The new Christian settlers soon destroyed the Moorish mosque and replaced it with the first parish church of Santa Maria de Sineu. At this time, the parish also included Sant Joan and Llorit, later Lloret de Vistalegre, which segregated in 1295 and 1298 respectively. The parish church was founded in 1236 by Ferrer de Pallerè, Archdeacon of Tarragona, and mentioned in the papal bulletin of Pope Innocenci IV in 1248.
In the beginning of the 14th century, the road between Palma and Sineu is mentioned as the most important connection in Mallorca for multiple reasons. In 1309, King Jaume II of Mallorca had the royal palace constructed on top of the former Arab palace, a place the king often spent time. From this time, the king also created a set of ordinances in order to establish and define the villages of Mallorca, which basically meant that any nucleus with at least 100 inhabitants or houses would be given the right to have a trade market, Sineu was one of these. In 1319, King Sanç appointed the first “Veguer de Forà”, a criminal judge and royal representative of the rural areas (the Part Forana). This person usually resided in the royal palace, as well as held meetings with the Great and General Council and the Sindicat de Forà which represented the areas of Part Forana.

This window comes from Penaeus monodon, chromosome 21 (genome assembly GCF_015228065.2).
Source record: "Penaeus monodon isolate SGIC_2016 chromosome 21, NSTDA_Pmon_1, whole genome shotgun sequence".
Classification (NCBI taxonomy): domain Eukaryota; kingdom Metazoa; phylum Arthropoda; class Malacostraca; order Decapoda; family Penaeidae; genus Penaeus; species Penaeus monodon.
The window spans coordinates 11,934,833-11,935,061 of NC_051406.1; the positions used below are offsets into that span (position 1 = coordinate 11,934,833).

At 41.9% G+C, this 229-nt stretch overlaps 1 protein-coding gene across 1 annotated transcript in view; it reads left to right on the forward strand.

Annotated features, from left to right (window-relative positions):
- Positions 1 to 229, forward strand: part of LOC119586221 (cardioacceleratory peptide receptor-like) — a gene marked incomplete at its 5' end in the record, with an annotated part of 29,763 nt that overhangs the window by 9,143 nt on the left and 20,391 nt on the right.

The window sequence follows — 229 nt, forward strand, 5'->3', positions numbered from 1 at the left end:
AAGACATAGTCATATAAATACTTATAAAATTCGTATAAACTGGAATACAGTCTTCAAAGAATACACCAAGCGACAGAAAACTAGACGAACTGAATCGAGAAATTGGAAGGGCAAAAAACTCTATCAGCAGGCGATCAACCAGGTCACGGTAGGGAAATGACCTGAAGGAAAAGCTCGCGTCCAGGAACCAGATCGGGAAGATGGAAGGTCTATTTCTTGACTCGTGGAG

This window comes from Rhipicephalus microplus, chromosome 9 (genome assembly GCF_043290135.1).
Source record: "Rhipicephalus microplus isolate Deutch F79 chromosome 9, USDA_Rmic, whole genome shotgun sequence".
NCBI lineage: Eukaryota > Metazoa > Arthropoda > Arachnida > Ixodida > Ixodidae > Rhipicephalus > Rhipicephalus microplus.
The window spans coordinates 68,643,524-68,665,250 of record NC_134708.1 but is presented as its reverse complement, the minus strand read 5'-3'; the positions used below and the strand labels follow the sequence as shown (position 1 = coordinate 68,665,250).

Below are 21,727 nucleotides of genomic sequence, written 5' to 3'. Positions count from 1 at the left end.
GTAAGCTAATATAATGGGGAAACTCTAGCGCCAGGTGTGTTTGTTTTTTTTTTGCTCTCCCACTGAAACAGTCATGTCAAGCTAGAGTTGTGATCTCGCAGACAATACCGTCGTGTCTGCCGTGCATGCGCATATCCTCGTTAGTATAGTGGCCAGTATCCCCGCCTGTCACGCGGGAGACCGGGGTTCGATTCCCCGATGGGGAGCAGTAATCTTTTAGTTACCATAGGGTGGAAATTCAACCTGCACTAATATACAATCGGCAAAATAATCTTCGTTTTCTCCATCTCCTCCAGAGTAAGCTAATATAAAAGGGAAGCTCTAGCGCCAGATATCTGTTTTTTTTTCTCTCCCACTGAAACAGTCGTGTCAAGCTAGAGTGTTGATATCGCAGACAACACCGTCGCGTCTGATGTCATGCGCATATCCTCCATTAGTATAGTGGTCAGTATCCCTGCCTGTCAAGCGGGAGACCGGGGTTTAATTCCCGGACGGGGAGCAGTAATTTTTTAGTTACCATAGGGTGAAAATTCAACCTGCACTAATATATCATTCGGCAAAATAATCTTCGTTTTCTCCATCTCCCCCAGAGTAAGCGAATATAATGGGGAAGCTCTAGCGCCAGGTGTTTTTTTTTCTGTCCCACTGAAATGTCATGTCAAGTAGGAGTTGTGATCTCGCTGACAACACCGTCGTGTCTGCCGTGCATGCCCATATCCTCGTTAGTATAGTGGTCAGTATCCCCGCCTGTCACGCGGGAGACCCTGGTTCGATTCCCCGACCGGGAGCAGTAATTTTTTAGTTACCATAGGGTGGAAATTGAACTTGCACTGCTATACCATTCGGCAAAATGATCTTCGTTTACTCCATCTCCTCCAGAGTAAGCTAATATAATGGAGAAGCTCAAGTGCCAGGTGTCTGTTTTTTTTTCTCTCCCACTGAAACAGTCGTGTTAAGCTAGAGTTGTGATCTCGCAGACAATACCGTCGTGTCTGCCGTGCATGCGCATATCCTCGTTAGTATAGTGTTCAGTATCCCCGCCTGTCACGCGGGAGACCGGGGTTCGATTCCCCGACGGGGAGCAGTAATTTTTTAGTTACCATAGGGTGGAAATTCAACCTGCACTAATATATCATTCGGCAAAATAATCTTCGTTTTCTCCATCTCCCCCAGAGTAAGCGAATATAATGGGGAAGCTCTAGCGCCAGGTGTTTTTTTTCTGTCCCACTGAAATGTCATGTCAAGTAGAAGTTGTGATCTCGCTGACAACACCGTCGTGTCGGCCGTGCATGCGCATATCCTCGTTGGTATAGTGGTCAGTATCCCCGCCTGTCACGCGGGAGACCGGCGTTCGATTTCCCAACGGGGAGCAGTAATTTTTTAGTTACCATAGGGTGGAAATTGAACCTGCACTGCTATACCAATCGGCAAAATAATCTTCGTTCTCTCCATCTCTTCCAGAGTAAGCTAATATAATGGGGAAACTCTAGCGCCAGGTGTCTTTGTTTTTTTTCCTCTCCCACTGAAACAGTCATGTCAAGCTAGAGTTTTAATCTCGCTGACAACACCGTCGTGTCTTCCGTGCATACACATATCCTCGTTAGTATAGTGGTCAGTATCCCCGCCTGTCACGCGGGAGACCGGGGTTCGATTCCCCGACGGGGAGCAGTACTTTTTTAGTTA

Sineu also had 2-3 counselors in the Great and General Council, which was the highest political authority as the kingdom did not yet have any courts. The Great and General Council was founded in 1249 and came of the Catalan municipal councils, but was abolished in 1718 due to the governmental changes of Philip V.
However, the political references were not the only thing that made Sineu an important area in the 14th century, also the extensive production of wheat stood out from other areas of the island. At the town hall, you can see the old bronze tapered “barcella de Sineu”, a container and measurement tool used for weighing cereals and grains which dates back from the 13th century.
In 1318, King Sanç established the traditional spring fair in Sineu, the oldest of its kind in Mallorca.